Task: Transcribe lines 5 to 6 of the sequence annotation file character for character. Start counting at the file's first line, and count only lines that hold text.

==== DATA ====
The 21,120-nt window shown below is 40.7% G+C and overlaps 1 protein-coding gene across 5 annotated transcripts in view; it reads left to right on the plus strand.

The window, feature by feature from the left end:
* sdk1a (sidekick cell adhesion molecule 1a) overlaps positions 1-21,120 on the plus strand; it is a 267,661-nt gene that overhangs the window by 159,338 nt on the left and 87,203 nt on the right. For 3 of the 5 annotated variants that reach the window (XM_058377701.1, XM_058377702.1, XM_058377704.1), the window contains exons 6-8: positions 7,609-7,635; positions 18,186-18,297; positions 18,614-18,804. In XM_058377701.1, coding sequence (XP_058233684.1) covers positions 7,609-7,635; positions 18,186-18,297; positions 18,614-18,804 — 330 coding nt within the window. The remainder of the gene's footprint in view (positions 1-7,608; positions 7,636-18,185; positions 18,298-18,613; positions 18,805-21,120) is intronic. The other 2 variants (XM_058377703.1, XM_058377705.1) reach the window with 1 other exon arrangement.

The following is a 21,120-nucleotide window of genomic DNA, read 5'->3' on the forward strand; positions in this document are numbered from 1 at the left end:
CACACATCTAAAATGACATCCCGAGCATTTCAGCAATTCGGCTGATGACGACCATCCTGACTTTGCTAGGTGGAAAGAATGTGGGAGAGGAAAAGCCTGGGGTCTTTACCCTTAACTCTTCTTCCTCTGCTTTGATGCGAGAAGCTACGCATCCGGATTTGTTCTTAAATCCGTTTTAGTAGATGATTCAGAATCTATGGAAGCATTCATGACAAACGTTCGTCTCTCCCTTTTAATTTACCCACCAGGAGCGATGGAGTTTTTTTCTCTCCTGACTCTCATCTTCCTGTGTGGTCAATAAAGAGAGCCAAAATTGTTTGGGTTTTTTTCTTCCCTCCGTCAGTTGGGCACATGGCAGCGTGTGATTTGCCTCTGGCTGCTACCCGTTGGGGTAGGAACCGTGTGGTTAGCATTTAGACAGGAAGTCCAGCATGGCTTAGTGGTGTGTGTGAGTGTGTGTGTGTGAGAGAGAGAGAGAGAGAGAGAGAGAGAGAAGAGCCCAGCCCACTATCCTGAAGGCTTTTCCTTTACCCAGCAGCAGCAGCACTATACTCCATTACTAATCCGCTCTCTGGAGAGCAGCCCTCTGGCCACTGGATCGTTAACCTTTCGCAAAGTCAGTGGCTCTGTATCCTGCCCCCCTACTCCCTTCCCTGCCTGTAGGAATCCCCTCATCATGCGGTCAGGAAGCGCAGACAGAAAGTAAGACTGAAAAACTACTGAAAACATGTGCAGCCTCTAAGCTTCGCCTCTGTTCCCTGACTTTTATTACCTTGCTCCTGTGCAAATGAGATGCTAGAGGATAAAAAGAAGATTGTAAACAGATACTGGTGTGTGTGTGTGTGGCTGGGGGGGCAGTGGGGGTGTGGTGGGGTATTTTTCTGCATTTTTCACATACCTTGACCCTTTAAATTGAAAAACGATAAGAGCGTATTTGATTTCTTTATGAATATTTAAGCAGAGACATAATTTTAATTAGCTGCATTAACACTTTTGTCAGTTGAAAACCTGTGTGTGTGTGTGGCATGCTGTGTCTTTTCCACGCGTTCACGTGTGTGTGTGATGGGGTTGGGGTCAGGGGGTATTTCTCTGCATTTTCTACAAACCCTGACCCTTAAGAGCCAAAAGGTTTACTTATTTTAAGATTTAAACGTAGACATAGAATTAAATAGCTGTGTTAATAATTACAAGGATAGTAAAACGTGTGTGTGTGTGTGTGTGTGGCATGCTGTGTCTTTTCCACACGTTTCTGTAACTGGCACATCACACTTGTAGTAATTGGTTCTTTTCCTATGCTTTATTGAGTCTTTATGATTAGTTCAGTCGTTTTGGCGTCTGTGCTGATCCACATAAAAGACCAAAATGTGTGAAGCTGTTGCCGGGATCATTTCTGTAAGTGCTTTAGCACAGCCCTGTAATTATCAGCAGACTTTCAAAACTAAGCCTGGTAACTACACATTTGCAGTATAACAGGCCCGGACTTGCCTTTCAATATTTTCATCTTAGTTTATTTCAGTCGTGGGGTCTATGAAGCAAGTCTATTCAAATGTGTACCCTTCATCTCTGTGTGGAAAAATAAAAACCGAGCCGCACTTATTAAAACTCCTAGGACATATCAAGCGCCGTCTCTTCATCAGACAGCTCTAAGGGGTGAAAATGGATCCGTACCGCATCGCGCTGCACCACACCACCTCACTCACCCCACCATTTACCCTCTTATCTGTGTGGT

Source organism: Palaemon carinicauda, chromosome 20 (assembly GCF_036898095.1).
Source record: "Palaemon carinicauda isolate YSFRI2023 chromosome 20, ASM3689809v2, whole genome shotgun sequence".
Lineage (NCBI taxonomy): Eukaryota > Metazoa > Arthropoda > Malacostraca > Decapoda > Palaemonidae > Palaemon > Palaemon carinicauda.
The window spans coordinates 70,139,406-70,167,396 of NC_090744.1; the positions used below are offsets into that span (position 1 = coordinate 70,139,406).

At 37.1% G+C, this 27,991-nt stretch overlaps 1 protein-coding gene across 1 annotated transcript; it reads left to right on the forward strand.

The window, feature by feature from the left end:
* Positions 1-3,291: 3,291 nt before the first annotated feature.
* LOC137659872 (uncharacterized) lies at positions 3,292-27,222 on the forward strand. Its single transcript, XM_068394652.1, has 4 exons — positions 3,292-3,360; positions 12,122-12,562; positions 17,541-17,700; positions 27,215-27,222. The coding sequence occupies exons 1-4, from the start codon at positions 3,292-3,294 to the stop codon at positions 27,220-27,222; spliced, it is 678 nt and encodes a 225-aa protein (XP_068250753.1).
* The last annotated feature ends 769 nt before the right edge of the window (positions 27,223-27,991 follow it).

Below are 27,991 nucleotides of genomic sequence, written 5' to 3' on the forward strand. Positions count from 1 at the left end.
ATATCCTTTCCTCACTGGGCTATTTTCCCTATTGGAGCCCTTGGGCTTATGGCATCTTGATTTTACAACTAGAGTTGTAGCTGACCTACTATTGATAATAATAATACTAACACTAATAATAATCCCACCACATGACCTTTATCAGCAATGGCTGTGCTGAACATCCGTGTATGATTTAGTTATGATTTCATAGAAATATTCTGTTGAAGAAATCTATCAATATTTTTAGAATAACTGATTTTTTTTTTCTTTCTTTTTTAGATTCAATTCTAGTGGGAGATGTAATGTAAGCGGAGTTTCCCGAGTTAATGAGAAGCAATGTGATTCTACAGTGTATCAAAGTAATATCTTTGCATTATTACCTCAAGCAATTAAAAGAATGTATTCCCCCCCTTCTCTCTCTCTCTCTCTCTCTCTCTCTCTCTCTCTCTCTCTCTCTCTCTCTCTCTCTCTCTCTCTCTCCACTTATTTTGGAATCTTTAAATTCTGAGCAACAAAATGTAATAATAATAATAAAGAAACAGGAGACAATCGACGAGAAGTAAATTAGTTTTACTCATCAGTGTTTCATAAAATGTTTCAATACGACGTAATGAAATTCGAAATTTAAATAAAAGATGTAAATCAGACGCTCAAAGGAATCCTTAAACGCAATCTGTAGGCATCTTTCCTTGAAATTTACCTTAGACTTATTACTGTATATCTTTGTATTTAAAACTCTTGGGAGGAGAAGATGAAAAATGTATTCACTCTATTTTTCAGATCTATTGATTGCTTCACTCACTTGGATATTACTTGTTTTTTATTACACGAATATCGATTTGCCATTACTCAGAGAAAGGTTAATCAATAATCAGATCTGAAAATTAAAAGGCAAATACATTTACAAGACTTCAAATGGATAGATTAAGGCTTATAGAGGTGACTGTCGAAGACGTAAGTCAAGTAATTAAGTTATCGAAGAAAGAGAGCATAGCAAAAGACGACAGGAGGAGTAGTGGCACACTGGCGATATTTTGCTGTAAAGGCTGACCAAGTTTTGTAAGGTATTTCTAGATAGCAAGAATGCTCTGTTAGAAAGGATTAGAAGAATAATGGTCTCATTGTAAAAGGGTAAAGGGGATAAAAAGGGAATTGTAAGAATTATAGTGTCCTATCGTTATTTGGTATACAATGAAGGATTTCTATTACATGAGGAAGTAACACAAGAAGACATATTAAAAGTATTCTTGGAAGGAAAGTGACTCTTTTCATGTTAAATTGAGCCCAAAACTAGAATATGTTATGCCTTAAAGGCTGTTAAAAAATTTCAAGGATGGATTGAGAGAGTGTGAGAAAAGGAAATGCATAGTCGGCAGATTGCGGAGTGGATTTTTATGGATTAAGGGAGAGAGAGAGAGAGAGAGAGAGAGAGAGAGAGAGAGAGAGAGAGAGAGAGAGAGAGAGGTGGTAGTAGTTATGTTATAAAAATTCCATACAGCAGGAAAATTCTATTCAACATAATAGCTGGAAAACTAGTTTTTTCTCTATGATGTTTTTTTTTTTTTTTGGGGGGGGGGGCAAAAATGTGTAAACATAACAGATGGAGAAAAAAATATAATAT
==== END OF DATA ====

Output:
CACACATCTAAAATGACATCCCGAGCATTTCAGCAATTCGGCTGATGACGACCATCCTGACTTTGCTAGGTGGAAAGAATGTGGGAGAGGAAAAGCCTGGGGTCTTTACCCTTAACTCTTCTTCCTCTGCTTTGATGCGAGAAGCTACGCATCCGGATTTGTTCTTAAATCCGTTTTAGTAGATGATTCAGAATCTATGGAAGCATTCATGACAAACGTTCGTCTCTCCCTTTTAATTTACCCACCAGGAGCGATGGAGTTTTTTTCTCTCCTGACTCTCATCTTCCTGTGTGGTCAATAAAGAGAGCCAAAATTGTTTGGGTTTTTTTCTTCCCTCCGTCAGTTGGGCACATGGCAGCGTGTGATTTGCCTCTGGCTGCTACCCGTTGGGGTAGGAACCGTGTGGTTAGCATTTAGACAGGAAGTCCAGCATGGCTTAGTGGTGTGTGTGAGTGTGTGTGTGTGAGAGAGAGAGAGAGAGAGAGAGAGAGAGAAGAGCCCAGCCCACTATCCTGAAGGCTTTTCCTTTACCCAGCAGCAGCAGCACTATACTCCATTACTAATCCGCTCTCTGGAGAGCAGCCCTCTGGCCACTGGATCGTTAACCTTTCGCAAAGTCAGTGGCTCTGTATCCTGCCCCCCTACTCCCTTCCCTGCCTGTAGGAATCCCCTCATCATGCGGTCAGGAAGCGCAGACAGAAAGTAAGACTGAAAAACTACTGAAAACATGTGCAGCCTCTAAGCTTCGCCTCTGTTCCCTGACTTTTATTACCTTGCTCCTGTGCAAATGAGATGCTAGAGGATAAAAAGAAGATTGTAAACAGATACTGGTGTGTGTGTGTGTGGCTGGGGGGGCAGTGGGGGTGTGGTGGGGTATTTTTCTGCATTTTTCACATACCTTGACCCTTTAAATTGAAAAACGATAAGAGCGTATTTGATTTCTTTATGAATATTTAAGCAGAGACATAATTTTAATTAGCTGCATTAACACTTTTGTCAGTTGAAAACCTGTGTGTGTGTGTGGCATGCTGTGTCTTTTCCACGCGTTCACGTGTGTGTGTGATGGGGTTGGGGTCAGGGGGTATTTCTCTGCATTTTCTACAAACCCTGACCCTTAAGAGCCAAAAGGTTTACTTATTTTAAGATTTAAACGTAGACATAGAATTAAATAGCTGTGTTAATAATTACAAGGATAGTAAAACGTGTGTGTGTGTGTGTGTGTGGCATGCTGTGTCTTTTCCACACGTTTCTGTAACTGGCACATCACACTTGTAGTAATTGGTTCTTTTCCTATGCTTTATTGAGTCTTTATGATTAGTTCAGTCGTTTTGGCGTCTGTGCTGATCCACATAAAAGACCAAAATGTGTGAAGCTGTTGCCGGGATCATTTCTGTAAGTGCTTTAGCACAGCCCTGTAATTATCAGCAGACTTTCAAAACTAAGCCTGGTAACTACACATTTGCAGTATAACAGGCCCGGACTTGCCTTTCAATATTTTCATCTTAGTTTATTTCAGTCGTGGGGTCTATGAAGCAAGTCTATTCAAATGTGTACCCTTCATCTCTGTGTGGAAAAATAAAAACCGAGCCGCACTTATTAAAACTCCTAGGACATATCAAGCGCCGTCTCTTCATCAGACAGCTCTAAGGGGTGAAAATGGATCCGTACCGCATCGCGCTGCACCACACCACCTCACTCACCCCACCATTTACCCTCTTATCTGTGTGGT

Source organism: Palaemon carinicauda, chromosome 20 (assembly GCF_036898095.1).